The Democratic People’s Republic of Korea (DPRK), or North Korea, has been called the Hermit Kingdom, as it is one of the most reclusive states in the world. North Korea’s citizens are not allowed to travel abroad, there is no Internet connection to the outside world, and the flow of information is almost completely controlled by the government. This exhibition will be divided into two main sections: one showing the government’s official version of North Korea, while the other offers the alternative view of the country. Imagery distributed through official channels, such as the country’s press agency KCNA, which is based in Japan, and those photographed by tourists on state-controlled tours will offer an official view. These official images will be juxtaposed with a non-controlled stream of images coming out of the country: photographs produced by international photojournalists from within the nation, and international artists using photography and video to directly address North Korea. North Korean Perspectives is organized by Europe-based independent curator Marc Prüst in collaboration with MoCP’s Executive Director Natasha Egan.+ More details
Christian Patterson discusses his project and book Redheaded Peckerwood in conjunction with the Crime Unseen exhibition at the Museum of Contemporary Photography. Oct. 27, 2011+ More details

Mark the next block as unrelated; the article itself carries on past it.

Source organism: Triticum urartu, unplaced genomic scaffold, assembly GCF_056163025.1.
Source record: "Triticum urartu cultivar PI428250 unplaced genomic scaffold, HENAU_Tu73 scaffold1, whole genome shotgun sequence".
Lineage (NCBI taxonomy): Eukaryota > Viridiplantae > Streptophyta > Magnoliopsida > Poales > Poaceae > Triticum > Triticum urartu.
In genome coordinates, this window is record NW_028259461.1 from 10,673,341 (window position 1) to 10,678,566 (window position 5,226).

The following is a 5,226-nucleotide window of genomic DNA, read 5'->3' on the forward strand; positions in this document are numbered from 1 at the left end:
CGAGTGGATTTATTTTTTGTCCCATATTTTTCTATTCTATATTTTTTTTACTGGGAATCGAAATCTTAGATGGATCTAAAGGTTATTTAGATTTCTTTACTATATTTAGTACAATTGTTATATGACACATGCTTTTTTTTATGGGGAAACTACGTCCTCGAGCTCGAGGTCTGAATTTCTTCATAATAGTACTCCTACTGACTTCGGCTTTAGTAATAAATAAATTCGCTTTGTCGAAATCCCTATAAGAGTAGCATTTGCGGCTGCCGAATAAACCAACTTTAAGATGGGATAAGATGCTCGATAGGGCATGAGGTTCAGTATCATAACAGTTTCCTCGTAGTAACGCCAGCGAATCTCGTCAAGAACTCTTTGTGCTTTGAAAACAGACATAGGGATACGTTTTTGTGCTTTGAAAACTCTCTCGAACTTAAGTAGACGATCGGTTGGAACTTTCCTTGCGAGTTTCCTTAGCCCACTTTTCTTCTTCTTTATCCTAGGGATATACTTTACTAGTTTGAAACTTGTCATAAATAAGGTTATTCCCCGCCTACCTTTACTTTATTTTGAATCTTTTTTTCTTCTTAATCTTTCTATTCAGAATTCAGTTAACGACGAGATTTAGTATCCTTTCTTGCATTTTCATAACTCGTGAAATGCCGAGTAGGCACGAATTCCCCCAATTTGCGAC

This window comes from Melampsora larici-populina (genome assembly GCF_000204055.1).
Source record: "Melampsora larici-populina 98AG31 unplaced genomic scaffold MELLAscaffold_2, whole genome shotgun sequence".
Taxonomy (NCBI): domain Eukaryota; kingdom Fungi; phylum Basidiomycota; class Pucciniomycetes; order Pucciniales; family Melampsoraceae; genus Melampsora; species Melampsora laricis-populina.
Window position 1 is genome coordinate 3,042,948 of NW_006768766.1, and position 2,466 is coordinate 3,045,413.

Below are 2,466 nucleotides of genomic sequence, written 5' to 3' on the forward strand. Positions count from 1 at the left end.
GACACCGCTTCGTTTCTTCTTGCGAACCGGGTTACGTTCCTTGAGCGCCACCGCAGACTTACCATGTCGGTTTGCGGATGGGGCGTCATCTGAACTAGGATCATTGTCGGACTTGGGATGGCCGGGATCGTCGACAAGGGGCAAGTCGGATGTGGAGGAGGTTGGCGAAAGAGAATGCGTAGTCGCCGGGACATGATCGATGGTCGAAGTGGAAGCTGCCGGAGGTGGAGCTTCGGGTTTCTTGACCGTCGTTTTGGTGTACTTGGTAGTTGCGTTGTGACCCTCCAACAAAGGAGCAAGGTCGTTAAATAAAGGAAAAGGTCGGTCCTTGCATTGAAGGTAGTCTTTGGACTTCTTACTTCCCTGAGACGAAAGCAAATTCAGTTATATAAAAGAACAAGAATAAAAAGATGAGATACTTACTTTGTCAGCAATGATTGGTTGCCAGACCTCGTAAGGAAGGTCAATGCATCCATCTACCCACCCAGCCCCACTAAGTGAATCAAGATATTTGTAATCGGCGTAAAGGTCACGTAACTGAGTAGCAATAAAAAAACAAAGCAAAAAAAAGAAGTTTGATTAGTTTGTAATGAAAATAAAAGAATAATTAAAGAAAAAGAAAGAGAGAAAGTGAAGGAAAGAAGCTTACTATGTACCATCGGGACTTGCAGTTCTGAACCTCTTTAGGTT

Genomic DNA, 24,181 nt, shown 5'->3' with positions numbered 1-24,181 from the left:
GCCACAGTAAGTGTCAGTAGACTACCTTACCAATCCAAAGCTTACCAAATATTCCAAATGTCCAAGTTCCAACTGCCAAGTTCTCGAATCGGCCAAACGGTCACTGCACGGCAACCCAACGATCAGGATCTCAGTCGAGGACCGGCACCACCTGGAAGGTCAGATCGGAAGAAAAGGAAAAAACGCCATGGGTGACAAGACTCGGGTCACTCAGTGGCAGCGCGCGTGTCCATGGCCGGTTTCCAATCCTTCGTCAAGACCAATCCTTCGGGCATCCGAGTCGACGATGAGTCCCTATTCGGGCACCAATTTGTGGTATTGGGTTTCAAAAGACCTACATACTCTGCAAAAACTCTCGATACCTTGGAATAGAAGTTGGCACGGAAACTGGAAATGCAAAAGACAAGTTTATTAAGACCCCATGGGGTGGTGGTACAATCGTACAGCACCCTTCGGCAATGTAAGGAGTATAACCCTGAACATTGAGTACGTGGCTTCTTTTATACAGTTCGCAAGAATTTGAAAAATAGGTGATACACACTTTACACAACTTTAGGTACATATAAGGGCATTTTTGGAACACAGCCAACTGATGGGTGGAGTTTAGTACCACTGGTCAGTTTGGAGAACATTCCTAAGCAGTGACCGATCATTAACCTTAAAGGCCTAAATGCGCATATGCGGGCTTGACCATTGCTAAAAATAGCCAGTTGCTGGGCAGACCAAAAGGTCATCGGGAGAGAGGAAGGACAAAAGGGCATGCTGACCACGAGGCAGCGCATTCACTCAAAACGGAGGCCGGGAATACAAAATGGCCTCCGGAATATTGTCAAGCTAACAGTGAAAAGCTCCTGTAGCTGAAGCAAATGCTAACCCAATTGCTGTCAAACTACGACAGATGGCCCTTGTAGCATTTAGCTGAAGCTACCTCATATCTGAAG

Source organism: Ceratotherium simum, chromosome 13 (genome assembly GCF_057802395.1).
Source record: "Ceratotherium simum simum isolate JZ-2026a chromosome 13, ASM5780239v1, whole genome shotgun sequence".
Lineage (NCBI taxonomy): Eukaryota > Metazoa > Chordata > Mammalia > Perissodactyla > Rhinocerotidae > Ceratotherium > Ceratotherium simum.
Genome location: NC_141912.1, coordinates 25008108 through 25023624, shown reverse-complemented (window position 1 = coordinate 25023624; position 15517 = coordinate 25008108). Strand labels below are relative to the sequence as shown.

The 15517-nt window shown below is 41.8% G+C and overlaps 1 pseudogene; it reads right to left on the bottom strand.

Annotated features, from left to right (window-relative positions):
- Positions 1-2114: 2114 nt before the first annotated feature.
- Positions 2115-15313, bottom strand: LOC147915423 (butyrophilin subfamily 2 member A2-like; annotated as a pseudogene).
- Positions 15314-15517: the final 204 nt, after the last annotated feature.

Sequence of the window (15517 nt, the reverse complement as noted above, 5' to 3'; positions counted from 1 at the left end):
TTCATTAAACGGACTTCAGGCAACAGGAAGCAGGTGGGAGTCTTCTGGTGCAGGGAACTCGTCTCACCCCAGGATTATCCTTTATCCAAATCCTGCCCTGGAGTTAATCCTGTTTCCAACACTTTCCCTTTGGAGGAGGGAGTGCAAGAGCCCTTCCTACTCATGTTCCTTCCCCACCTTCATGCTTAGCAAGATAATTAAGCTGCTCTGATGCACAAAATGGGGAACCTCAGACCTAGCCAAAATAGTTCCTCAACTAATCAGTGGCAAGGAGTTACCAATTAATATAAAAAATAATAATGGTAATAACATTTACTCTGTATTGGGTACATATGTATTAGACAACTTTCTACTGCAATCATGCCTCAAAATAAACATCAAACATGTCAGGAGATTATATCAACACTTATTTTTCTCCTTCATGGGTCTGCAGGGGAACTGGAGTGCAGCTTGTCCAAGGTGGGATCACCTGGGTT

Quentin Bajac, formerly the Chief Curator of Photography at the Centre Pompidou, Paris, came to New York in January 2013 to run the Photography department at MoMA. A native of Paris, he is a graduate of the Institut d’études politiques and the Institut national du Patrimoine. This lecture was presented in conjunction with the Columbia College Chicago Photography Department.+ More details
Susan Bright is a British curator and writer based in NYC. Her curatorial practice operates across exhibitions, writing, public speaking, and teaching. Particular research interests include self portraiture, specializing in the representation of Mothers across fine art and the media. She was formally Assistant Curator at the National Portrait Gallery and Acting Director for the MA Photography program at Sotheby's Institute of Art, London. She was Visiting Artist in the MFA Photography Program at The Arts Institute Boston in the spring of 2014. Recent exhibitions include: Home Truths: Photography and Motherhood (The Photographers' Gallery and Foundling Museum, London), Something Out Of Nothing (Fotogalleriet, Oslo), How We Are: Photographing Britain (co-curated with Val Williams, Tate Britain) and Face of Fashion at the National Portrait Gallery, London. She is author of Art Photography Now (2005 and 2011) and Auto Focus -The Self Portrait in Contemporary Photography (2010) both published by Thames and Hudson. http://susanbright.net/+ More details